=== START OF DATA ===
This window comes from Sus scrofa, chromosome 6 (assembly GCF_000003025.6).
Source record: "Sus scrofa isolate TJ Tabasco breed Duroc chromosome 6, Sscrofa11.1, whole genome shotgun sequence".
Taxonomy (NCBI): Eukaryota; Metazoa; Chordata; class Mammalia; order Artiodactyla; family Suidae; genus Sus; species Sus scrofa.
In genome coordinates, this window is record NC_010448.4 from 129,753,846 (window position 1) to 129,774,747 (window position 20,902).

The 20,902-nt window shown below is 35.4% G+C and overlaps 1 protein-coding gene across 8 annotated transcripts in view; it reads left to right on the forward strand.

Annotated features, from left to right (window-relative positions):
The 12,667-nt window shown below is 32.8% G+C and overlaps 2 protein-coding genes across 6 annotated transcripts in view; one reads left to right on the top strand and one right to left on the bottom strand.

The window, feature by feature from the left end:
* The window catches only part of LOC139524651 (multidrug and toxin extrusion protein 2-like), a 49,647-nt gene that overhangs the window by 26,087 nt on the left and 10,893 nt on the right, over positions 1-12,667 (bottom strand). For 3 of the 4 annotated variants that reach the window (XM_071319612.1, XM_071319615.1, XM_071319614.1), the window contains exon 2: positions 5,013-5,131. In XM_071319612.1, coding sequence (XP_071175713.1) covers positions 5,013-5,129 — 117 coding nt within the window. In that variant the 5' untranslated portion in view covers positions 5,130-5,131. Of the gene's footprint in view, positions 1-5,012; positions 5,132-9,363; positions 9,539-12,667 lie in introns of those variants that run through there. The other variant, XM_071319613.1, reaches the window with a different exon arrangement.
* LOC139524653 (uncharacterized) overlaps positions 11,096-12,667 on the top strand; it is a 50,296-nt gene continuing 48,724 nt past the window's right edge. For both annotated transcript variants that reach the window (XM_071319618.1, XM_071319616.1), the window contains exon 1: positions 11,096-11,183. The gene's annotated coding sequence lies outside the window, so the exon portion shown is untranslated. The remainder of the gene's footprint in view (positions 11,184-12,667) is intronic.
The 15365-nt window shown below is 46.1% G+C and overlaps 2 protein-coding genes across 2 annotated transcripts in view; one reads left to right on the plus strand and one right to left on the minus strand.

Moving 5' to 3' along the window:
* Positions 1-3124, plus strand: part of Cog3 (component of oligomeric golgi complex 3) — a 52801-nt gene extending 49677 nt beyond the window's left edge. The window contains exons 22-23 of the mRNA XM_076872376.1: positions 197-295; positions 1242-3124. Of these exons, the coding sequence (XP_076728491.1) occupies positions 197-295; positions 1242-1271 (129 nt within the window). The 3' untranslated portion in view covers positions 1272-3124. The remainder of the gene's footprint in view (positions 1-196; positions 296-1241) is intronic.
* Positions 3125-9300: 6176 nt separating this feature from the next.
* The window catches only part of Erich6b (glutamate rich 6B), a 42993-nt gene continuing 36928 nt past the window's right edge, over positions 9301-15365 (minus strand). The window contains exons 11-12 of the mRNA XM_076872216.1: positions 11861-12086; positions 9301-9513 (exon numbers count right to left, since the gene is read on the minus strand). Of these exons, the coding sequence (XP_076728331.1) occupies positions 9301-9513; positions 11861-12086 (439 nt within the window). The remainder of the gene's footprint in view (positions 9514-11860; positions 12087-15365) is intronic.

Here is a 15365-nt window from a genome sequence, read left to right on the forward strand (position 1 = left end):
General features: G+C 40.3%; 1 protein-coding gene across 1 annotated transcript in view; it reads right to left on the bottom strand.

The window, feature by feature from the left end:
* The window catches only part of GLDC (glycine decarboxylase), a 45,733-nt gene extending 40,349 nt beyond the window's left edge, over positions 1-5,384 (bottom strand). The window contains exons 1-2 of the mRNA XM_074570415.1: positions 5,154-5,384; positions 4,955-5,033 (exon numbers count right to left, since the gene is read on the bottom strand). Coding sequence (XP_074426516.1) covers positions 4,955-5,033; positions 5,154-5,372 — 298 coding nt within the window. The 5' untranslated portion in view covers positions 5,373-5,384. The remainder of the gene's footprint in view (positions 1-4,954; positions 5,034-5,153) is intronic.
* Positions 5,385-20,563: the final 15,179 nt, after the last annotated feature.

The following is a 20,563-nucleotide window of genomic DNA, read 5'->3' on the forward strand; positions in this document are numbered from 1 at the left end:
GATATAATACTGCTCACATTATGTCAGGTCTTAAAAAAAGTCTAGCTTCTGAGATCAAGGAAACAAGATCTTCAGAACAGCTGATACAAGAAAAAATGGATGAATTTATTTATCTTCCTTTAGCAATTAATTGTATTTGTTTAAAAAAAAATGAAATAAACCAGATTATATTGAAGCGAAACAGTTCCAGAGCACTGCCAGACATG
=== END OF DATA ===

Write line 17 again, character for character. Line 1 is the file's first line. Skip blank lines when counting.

General features: G+C 40.3%; 1 protein-coding gene across 1 annotated transcript in view; it reads right to left on the bottom strand.